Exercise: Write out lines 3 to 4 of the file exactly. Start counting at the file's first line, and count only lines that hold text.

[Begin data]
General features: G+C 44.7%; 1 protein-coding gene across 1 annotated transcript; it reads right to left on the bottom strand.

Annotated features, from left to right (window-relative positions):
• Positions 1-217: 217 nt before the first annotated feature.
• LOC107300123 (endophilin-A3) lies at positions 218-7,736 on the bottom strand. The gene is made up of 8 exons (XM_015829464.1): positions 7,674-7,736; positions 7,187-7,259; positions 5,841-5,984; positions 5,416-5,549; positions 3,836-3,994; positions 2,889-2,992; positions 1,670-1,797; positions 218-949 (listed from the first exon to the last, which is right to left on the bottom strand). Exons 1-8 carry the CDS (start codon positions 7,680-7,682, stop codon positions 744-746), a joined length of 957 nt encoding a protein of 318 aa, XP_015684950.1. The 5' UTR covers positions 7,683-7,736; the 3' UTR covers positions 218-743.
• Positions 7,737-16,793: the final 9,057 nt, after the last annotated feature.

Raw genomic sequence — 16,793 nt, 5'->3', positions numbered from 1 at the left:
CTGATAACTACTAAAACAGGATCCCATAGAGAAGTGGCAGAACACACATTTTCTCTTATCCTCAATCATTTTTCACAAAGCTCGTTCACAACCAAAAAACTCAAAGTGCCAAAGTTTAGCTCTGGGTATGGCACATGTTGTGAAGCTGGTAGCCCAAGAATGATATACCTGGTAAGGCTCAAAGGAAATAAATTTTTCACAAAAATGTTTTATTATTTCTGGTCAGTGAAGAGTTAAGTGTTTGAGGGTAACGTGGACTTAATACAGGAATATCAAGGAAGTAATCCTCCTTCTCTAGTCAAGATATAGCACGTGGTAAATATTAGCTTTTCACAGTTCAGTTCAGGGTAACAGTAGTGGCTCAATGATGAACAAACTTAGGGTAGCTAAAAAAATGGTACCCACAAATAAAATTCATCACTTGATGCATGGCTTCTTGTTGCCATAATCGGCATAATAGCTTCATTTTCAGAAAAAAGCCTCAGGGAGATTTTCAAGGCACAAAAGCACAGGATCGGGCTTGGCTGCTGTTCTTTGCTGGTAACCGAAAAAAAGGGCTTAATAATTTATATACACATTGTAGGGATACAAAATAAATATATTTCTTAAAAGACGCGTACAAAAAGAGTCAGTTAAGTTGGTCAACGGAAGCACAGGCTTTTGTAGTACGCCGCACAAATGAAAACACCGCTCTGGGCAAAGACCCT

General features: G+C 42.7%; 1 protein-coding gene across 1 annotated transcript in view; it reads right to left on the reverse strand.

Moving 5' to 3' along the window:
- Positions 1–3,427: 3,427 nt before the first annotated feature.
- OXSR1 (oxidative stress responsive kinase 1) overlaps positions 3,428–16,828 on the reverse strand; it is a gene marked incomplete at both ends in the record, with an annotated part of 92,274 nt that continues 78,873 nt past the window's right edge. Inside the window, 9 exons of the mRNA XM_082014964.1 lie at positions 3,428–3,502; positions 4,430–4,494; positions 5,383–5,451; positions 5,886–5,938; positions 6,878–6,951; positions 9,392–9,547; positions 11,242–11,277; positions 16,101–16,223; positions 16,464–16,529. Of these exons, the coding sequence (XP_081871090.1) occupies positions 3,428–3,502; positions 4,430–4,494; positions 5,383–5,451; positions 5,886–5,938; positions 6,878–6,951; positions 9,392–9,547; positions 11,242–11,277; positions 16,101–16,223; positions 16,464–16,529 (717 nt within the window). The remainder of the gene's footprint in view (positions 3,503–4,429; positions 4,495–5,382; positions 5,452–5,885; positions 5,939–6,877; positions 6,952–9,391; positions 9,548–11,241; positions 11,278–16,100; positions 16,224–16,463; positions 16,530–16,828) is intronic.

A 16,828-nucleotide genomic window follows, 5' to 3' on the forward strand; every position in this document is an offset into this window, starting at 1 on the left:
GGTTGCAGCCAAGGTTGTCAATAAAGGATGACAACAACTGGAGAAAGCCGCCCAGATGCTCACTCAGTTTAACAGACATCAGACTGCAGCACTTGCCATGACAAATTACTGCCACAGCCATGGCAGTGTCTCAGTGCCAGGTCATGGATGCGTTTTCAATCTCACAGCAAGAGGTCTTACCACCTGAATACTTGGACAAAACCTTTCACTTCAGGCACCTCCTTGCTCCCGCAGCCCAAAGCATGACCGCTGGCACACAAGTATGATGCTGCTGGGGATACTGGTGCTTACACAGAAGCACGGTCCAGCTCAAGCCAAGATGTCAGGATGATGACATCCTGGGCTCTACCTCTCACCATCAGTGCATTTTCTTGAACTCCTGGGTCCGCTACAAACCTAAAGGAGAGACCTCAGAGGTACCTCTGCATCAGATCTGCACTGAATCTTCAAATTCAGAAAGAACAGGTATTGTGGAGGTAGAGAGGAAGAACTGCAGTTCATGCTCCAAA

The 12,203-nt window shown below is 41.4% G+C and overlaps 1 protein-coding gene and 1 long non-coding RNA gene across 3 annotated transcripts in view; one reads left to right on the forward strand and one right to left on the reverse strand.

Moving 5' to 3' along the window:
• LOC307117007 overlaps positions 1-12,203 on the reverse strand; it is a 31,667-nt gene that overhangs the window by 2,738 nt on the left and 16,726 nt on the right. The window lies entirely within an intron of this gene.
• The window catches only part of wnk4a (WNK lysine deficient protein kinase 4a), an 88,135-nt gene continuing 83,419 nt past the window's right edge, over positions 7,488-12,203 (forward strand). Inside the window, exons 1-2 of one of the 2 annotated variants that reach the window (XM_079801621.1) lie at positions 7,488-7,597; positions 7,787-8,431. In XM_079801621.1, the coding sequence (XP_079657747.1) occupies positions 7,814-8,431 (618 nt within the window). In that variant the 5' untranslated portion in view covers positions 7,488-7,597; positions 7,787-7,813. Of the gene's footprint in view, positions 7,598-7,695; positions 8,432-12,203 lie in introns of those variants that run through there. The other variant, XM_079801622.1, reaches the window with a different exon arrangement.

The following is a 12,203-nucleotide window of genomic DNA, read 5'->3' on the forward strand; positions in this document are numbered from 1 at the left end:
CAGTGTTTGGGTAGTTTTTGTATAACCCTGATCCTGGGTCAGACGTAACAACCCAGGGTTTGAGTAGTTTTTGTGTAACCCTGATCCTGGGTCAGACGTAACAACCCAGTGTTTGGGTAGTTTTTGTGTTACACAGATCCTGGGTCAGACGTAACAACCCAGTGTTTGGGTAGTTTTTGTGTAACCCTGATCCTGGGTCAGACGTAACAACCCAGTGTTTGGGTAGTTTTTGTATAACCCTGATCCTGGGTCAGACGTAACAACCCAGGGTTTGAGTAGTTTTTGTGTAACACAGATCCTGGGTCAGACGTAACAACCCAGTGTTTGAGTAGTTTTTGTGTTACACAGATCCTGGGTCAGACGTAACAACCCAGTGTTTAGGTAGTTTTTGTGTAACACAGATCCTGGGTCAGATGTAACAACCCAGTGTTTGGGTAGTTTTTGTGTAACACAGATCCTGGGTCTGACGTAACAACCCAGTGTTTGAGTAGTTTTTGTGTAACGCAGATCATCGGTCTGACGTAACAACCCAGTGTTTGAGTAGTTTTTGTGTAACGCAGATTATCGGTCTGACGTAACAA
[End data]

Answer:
• Positions 1-217: 217 nt before the first annotated feature.
• LOC107300123 (endophilin-A3) lies at positions 218-7,736 on the bottom strand. The gene is made up of 8 exons (XM_015829464.1): positions 7,674-7,736; positions 7,187-7,259; positions 5,841-5,984; positions 5,416-5,549; positions 3,836-3,994; positions 2,889-2,992; positions 1,670-1,797; positions 218-949 (listed from the first exon to the last, which is right to left on the bottom strand). Exons 1-8 carry the CDS (start codon positions 7,680-7,682, stop codon positions 744-746), a joined length of 957 nt encoding a protein of 318 aa, XP_015684950.1. The 5' UTR covers positions 7,683-7,736; the 3' UTR covers positions 218-743.